In the schoolhouse, Michael's mask appears to have long, blonde hair. This is because the mask is a second type of mask made for the film and intended to use it, however the mask with darker hair was chosen but during re-shoots, the blonde mask was used and seen in multiple parts of the film, although the school scene is the only replacement mask.
In late 1986, The Cannon Group (producers Menahem Golan and Yoram Globus) contracted producer Debra Hill and director John Carpenter to work on a screenplay for a new Halloween - to be titled Halloween IV - as they were interested in optioning the rights, much like the studio had for Texas Chainsaw Massacre 2. Cannon did not like the treatment that Carpenter and Hill turned in and ultimately decided not to produce the film. Shortly afterwards, Carpenter and Hill sold all their remaining interest in the Halloween series to producer Moustapha Akkad - who promptly developed Halloween 4: The Return of Michael Myers - with a completely new script, fashioned around the slasher film boom of the 1980s.
After viewing a rough edit it was decided that the movie was too soft, so they brought in special effects wizard John Carl Buechler for one day of extra "blood" filming. The thumb in the forehead and the redneck's head getting twisted were both done by him.
The gaffer, Garlan Wilde, was seriously injured during the filming of the Michael and Brady confrontation. Garlan was putting up a light and fell and cut his wrists; he was quickly rushed to the hospital.
In the original script, Sheriff Meeker was killed in a battle with Michael in the basement where the furnace was knocked over and caused the house to catch on fire. Originally, the house was supposed to be up in flames during the infamous rooftop sequence. This was eliminated due to budgetary constraints and Sheriff Meeker was kept alive.
In the original script, the film opened with a shot of a long hospital corridor suddenly blowing up and throwing Loomis from the explosion, in a reference to the end of 'Halloween II (1981)_ ' in order to show how Loomis survived. It was later decided the film should not have any connections to the predecessors and the explosive opening was never shot.
Series creator John Carpenter wrote a treatment for this film, that was a more ghostly psychological approach to the Michael Myers mythos. It concerned the town of Haddonfield and what effect the events of the first two films have had on its citizens. This concept was later rejected by the producers in favor of the typical slasher fare, at which point in time John Carpernter bailed out of the film, making this the first film in the series to have no participation from him.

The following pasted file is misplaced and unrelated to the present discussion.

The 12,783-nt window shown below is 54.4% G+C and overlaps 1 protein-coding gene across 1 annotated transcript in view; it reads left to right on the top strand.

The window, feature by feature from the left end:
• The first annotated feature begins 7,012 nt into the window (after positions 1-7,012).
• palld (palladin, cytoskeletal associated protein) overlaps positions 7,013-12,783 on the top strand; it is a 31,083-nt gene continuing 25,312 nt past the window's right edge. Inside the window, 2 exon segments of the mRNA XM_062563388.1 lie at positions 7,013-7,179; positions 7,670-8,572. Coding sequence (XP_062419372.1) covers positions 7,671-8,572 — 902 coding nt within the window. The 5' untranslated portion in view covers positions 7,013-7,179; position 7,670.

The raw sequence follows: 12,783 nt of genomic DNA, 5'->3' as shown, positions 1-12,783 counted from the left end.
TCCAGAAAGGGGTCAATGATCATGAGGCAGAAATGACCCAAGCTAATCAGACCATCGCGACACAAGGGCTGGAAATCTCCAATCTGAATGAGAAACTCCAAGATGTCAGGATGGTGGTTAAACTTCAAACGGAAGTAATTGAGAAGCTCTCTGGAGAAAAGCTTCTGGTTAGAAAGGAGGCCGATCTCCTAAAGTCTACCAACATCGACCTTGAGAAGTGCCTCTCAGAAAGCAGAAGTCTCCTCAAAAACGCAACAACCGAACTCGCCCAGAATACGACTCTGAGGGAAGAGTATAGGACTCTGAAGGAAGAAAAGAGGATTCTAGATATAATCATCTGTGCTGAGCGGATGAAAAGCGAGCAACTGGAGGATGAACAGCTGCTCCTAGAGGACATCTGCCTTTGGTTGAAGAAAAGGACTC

During production of the rooftop chase, Ellie Cornell was injured by a protruding nail as she slid down the roof. After a quick trip to the local hospital she finished the scene with her bandages in place. According to Danielle Harris, "It didn't even faze her."
Originally, when Jamie and Loomis were trapped in the school, Jamie hid in a classroom under a desk. Michael entered searching for her, throwing the desks over. Although they had no time to film this in Halloween 4, the sequence was remembered by Moustapha Akkad and later re-used in Halloween H20: 20 Years Later (1998).
In Jamie's introduction, she's sitting in the living room staring outside at the ambulance. Later, it shows the ambulance has disappeared. In the script, Jamie was staring outside at the rain, and the ambulance appeared after she had turned away. This was changed in editing for unknown reasons.
George P. Wilbur wore hockey pads under the jumpsuit to give Michael Myers a much more imposing figure. This is revealed in the documentary "Inside Halloween 5", where it is revealed that Don Shanks, who played Michael Myers in Halloween 5 (1989), was big enough that this was not required.
The girl Lindsey who drove Rachel and Jamie to the discount mart was going to be revealed as Lindsey Wallace from Halloween 1 and have a larger part in the film as Rachel's friend and helping her babysit Jamie, but was cut for budget reasons
Like the doors of the house where Laurie Strode found the bodies in Halloween (1978) , the doors and windows of Sheriff Meeker's house have locks that need keys to lock/unlock them from their insides, causing hazards to anyone needing to escape from danger if the keys are lost.
The trivia item below may give away important plot points.
The original ending had Rachel go upstairs to take a shower and replace the dirty, blood-stained clothes she was wearing only to have Jamie sneak up behind her and stab her to death. This scene was later changed to Darlene Caruthers but this scene was remembered for H5 and was used for Rachel's death scene.